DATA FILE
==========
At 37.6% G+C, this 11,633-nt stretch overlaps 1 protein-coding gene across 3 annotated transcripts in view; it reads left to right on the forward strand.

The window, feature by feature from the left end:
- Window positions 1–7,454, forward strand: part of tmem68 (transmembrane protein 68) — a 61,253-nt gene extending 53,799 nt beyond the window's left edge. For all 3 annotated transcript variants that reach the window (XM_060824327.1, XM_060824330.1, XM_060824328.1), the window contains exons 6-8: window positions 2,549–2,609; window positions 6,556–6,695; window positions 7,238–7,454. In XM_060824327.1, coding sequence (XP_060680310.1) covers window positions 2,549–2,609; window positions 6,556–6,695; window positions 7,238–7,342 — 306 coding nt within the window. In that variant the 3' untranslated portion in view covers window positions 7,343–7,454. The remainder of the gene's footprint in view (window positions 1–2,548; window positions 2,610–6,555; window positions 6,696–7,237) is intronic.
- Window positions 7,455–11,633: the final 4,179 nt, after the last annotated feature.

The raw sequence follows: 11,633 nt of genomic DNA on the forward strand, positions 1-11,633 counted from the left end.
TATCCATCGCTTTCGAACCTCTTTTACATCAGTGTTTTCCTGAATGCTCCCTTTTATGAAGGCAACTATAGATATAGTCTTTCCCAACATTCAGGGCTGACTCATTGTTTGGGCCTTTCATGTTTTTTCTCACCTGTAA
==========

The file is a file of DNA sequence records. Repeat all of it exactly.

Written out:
At 37.6% G+C, this 11,633-nt stretch overlaps 1 protein-coding gene across 3 annotated transcripts in view; it reads left to right on the forward strand.

The window, feature by feature from the left end:
- Window positions 1–7,454, forward strand: part of tmem68 (transmembrane protein 68) — a 61,253-nt gene extending 53,799 nt beyond the window's left edge. For all 3 annotated transcript variants that reach the window (XM_060824327.1, XM_060824330.1, XM_060824328.1), the window contains exons 6-8: window positions 2,549–2,609; window positions 6,556–6,695; window positions 7,238–7,454. In XM_060824327.1, coding sequence (XP_060680310.1) covers window positions 2,549–2,609; window positions 6,556–6,695; window positions 7,238–7,342 — 306 coding nt within the window. In that variant the 3' untranslated portion in view covers window positions 7,343–7,454. The remainder of the gene's footprint in view (window positions 1–2,548; window positions 2,610–6,555; window positions 6,696–7,237) is intronic.
- Window positions 7,455–11,633: the final 4,179 nt, after the last annotated feature.

The raw sequence follows: 11,633 nt of genomic DNA on the forward strand, positions 1-11,633 counted from the left end.
TATCCATCGCTTTCGAACCTCTTTTACATCAGTGTTTTCCTGAATGCTCCCTTTTATGAAGGCAACTATAGATATAGTCTTTCCCAACATTCAGGGCTGACTCATTGTTTGGGCCTTTCATGTTTTTTCTCACCTGTAA